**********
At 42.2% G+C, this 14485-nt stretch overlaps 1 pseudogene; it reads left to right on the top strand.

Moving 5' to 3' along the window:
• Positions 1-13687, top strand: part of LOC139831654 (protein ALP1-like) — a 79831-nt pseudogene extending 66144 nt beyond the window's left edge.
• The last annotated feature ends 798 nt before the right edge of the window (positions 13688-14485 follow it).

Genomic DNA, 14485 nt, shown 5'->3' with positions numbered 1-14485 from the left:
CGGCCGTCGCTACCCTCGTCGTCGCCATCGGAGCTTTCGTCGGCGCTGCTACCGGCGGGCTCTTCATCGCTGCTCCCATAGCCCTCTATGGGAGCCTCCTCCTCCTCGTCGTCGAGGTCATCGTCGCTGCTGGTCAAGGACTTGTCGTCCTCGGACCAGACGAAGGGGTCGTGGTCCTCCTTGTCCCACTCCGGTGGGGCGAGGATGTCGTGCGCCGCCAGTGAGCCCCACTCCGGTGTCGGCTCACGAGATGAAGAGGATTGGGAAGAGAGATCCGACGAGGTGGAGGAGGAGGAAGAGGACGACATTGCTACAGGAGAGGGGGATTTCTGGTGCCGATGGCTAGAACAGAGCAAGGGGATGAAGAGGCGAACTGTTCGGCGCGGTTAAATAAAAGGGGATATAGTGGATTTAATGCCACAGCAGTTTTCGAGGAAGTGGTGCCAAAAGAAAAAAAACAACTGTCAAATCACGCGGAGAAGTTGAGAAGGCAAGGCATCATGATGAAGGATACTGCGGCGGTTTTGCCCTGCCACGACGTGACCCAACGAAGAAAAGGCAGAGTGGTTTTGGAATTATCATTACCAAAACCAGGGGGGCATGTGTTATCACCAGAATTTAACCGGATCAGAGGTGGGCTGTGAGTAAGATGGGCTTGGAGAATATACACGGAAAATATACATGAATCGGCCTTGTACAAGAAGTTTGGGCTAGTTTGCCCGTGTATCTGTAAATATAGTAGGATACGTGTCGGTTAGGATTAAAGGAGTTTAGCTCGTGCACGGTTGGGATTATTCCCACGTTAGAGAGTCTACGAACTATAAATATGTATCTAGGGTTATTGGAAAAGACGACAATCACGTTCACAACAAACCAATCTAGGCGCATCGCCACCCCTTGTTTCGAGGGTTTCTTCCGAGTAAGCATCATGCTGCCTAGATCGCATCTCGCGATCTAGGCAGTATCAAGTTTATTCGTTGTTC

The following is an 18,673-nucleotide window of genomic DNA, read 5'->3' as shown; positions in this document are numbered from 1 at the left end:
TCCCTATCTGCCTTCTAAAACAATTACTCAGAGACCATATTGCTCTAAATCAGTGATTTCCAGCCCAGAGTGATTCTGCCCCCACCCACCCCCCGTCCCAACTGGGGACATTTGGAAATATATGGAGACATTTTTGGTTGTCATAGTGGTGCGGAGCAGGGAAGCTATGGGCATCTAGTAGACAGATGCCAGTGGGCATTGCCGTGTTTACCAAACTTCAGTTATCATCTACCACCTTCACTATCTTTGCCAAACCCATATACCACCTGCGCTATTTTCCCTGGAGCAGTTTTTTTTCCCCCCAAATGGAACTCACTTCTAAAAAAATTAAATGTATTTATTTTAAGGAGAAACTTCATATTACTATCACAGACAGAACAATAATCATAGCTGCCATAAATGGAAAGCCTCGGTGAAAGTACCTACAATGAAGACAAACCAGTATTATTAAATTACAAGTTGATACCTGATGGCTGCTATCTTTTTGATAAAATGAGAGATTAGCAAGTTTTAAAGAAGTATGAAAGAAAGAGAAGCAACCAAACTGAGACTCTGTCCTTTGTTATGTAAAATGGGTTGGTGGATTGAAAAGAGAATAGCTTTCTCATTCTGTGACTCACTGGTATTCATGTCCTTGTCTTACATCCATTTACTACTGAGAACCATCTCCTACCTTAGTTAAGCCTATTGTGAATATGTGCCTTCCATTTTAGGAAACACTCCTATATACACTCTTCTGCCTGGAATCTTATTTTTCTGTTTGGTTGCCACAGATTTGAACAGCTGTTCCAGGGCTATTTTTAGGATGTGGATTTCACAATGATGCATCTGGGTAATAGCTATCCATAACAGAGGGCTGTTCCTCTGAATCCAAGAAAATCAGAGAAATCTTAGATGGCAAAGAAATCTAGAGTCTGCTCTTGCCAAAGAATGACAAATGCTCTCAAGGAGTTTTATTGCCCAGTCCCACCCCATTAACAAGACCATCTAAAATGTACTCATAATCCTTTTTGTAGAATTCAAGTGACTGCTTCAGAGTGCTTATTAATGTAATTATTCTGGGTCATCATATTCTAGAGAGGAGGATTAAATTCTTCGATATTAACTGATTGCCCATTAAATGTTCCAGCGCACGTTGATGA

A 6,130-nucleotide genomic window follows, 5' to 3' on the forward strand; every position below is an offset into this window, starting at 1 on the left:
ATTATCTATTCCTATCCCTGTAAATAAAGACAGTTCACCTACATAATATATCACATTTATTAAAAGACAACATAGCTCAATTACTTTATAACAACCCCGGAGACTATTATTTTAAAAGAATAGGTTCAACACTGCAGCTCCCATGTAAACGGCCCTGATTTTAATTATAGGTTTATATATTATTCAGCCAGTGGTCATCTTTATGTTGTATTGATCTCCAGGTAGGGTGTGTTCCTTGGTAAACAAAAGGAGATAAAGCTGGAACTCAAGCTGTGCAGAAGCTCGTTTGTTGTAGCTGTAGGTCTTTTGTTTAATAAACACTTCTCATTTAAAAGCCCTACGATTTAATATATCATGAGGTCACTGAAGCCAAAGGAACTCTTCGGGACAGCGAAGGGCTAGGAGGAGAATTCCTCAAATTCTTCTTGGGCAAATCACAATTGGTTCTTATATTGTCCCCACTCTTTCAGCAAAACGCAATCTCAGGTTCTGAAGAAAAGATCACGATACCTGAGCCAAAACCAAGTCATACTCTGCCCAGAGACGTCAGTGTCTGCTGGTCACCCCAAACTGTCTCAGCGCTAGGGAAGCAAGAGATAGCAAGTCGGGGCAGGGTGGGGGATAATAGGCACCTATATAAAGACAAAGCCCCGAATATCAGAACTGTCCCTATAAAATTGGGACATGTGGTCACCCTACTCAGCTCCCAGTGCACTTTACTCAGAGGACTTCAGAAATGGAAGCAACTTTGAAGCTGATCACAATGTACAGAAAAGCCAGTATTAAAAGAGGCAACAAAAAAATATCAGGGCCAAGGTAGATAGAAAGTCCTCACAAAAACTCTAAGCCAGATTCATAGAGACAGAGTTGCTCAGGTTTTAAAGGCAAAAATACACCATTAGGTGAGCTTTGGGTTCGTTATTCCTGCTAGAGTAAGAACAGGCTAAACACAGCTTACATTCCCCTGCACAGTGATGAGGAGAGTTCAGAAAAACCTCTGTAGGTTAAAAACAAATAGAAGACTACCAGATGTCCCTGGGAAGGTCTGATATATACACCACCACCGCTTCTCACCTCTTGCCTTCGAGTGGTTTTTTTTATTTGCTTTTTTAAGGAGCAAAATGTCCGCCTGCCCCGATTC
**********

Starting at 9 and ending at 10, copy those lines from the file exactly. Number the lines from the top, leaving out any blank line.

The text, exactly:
A 6,130-nucleotide genomic window follows, 5' to 3' on the forward strand; every position below is an offset into this window, starting at 1 on the left:
ATTATCTATTCCTATCCCTGTAAATAAAGACAGTTCACCTACATAATATATCACATTTATTAAAAGACAACATAGCTCAATTACTTTATAACAACCCCGGAGACTATTATTTTAAAAGAATAGGTTCAACACTGCAGCTCCCATGTAAACGGCCCTGATTTTAATTATAGGTTTATATATTATTCAGCCAGTGGTCATCTTTATGTTGTATTGATCTCCAGGTAGGGTGTGTTCCTTGGTAAACAAAAGGAGATAAAGCTGGAACTCAAGCTGTGCAGAAGCTCGTTTGTTGTAGCTGTAGGTCTTTTGTTTAATAAACACTTCTCATTTAAAAGCCCTACGATTTAATATATCATGAGGTCACTGAAGCCAAAGGAACTCTTCGGGACAGCGAAGGGCTAGGAGGAGAATTCCTCAAATTCTTCTTGGGCAAATCACAATTGGTTCTTATATTGTCCCCACTCTTTCAGCAAAACGCAATCTCAGGTTCTGAAGAAAAGATCACGATACCTGAGCCAAAACCAAGTCATACTCTGCCCAGAGACGTCAGTGTCTGCTGGTCACCCCAAACTGTCTCAGCGCTAGGGAAGCAAGAGATAGCAAGTCGGGGCAGGGTGGGGGATAATAGGCACCTATATAAAGACAAAGCCCCGAATATCAGAACTGTCCCTATAAAATTGGGACATGTGGTCACCCTACTCAGCTCCCAGTGCACTTTACTCAGAGGACTTCAGAAATGGAAGCAACTTTGAAGCTGATCACAATGTACAGAAAAGCCAGTATTAAAAGAGGCAACAAAAAAATATCAGGGCCAAGGTAGATAGAAAGTCCTCACAAAAACTCTAAGCCAGATTCATAGAGACAGAGTTGCTCAGGTTTTAAAGGCAAAAATACACCATTAGGTGAGCTTTGGGTTCGTTATTCCTGCTAGAGTAAGAACAGGCTAAACACAGCTTACATTCCCCTGCACAGTGATGAGGAGAGTTCAGAAAAACCTCTGTAGGTTAAAAACAAATAGAAGACTACCAGATGTCCCTGGGAAGGTCTGATATATACACCACCACCGCTTCTCACCTCTTGCCTTCGAGTGGTTTTTTTTATTTGCTTTTTTAAGGAGCAAAATGTCCGCCTGCCCCGATTC